Saskia uses Processing to create her art. Processing is a Java-based language, also used often by Daniel Shiffmann whom we know from the Coding Train.

Mathematical aRt

Marcus Volz is a research fellow at the University of Melbourne, studying geometric networks, optimisation and computational geometry. He’s interested in visualisation, and always looking for opportunities to represent complex information in novel ways to accelerate learning and uncover the unexpected.

One of Marcus’ hobbies is the visualization of mathematical patterns and statistical algorithms via R. He has a whole portfolio full of them, including a Github page with all the associated R code. For my recent promotion, my girlfriend asked Marcus to generate a K-nearest neighbors visual and she had it printed on a large canvas.

20181109_143559.jpg

The picture contains about 10.000 points, randomly uniformly distributed across x and y, connected by lines with their closest other points. Marcus shared the code to generate such k-nearest neighbor algorithm plots here on Github. So if you know your way around R, you could make your own version:

#' k-nearest neighbour graph
#'
#' Computes a k-nearest neighbour graph for a given set of points. Refer to the \href{https://en.wikipedia.org/wiki/Nearest_neighbor_graph}{Wikipedia article} for details.
#' @param points A data frame with x, y coordinates for the points
#' @param k Number of neighbours
#' @keywords nearest neightbour graph
#' @export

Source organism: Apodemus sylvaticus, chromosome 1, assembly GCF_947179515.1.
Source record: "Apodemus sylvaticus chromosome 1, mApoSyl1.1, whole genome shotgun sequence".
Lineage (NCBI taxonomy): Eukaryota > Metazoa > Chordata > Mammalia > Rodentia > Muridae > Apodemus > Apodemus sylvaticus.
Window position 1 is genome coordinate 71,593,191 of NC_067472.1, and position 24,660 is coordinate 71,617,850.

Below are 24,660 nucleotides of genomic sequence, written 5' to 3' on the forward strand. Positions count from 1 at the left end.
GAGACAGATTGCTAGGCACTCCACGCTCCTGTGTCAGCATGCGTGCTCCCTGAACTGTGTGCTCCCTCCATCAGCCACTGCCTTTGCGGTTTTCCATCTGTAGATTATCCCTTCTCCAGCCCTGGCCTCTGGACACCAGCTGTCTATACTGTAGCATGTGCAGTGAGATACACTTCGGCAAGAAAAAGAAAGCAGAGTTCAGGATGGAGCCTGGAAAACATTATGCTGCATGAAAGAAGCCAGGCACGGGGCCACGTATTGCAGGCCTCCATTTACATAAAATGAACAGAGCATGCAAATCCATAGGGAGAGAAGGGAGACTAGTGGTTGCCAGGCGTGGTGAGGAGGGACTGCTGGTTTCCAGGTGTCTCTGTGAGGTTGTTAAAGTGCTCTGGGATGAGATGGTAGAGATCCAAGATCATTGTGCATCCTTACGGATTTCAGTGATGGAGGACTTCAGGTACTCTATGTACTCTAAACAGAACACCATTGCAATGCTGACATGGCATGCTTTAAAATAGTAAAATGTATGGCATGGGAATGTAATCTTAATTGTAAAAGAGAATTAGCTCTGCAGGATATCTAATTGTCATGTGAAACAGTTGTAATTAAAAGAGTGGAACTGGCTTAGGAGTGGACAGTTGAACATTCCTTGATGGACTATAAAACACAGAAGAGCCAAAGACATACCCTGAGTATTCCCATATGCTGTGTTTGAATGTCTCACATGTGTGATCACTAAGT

#' @examples
#' k_nearest_neighbour_graph()

k_nearest_neighbour_graph <- function(points, k=8) {
  get_k_nearest <- function(points, ptnum, k) {
    xi <- points$x[ptnum]
    yi <- points$y[ptnum]     points %>%
      dplyr::mutate(dist = sqrt((x - xi)^2 + (y - yi)^2)) %>%
      dplyr::arrange(dist) %>%
      dplyr::filter(row_number() %in% seq(2, k+1)) %>%
      dplyr::mutate(xend = xi, yend = yi)
  }
  
  1:nrow(points) %>%
    purrr::map_df(~get_k_nearest(points, ., k))
}

Those less versed in R can use Marcus package mathart. With this package, Marcus shares many more visual depictions of cool algorithms! You can install the package and several dependencies with the following lines of code:

install.packages(c("devtools", "mapproj", "tidyverse", "ggforce", "Rcpp"))
devtools::install_github("marcusvolz/mathart")
devtools::install_github("marcusvolz/ggart")

Subsequently, you can visualize all kinds of cool stuff, like for instance rapidly exploring random trees (see this Wikipedia article for details):

# Generate rrt edges
set.seed(1)
df <- rapidly_exploring_random_tree() %>% mutate(id = 1:nrow(.))

# Create plot
ggplot() +
  geom_segment(aes(x, y, xend = xend, yend = yend, size = -id, alpha = -id), df, lineend = "round") +
  coord_equal() +
  scale_size_continuous(range = c(0.1, 0.75)) +
  scale_alpha_continuous(range = c(0.1, 1)) +
  theme_blankcanvas(margin_cm = 0)
rrt
Via https://github.com/marcusvolz/mathart

This k-d tree (see this Wikipedia article for details) is also amazing:

result <- kdtree(mathart::points)

ggplot() +
  geom_segment(aes(x, y, xend = xend, yend = yend), result) +